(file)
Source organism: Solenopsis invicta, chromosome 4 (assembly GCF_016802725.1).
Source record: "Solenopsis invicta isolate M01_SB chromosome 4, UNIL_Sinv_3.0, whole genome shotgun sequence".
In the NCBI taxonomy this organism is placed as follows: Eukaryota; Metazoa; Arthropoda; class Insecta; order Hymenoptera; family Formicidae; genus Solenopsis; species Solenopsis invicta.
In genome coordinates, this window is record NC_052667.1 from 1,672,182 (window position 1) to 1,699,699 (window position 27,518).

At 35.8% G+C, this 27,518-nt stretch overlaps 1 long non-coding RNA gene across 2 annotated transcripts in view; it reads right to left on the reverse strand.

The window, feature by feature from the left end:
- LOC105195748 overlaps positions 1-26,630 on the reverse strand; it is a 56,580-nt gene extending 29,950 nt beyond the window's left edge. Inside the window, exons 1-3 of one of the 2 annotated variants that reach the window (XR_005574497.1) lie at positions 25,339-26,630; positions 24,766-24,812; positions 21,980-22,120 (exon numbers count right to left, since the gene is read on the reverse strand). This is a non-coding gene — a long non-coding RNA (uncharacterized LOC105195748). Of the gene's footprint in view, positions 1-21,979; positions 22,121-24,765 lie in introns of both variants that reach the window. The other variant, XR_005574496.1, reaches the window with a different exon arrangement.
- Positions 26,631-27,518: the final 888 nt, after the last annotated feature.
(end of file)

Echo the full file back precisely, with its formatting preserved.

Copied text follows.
Source organism: Solenopsis invicta, chromosome 4 (assembly GCF_016802725.1).
Source record: "Solenopsis invicta isolate M01_SB chromosome 4, UNIL_Sinv_3.0, whole genome shotgun sequence".
In the NCBI taxonomy this organism is placed as follows: Eukaryota; Metazoa; Arthropoda; class Insecta; order Hymenoptera; family Formicidae; genus Solenopsis; species Solenopsis invicta.
In genome coordinates, this window is record NC_052667.1 from 1,672,182 (window position 1) to 1,699,699 (window position 27,518).

At 35.8% G+C, this 27,518-nt stretch overlaps 1 long non-coding RNA gene across 2 annotated transcripts in view; it reads right to left on the reverse strand.

The window, feature by feature from the left end:
- LOC105195748 overlaps positions 1-26,630 on the reverse strand; it is a 56,580-nt gene extending 29,950 nt beyond the window's left edge. Inside the window, exons 1-3 of one of the 2 annotated variants that reach the window (XR_005574497.1) lie at positions 25,339-26,630; positions 24,766-24,812; positions 21,980-22,120 (exon numbers count right to left, since the gene is read on the reverse strand). This is a non-coding gene — a long non-coding RNA (uncharacterized LOC105195748). Of the gene's footprint in view, positions 1-21,979; positions 22,121-24,765 lie in introns of both variants that reach the window. The other variant, XR_005574496.1, reaches the window with a different exon arrangement.
- Positions 26,631-27,518: the final 888 nt, after the last annotated feature.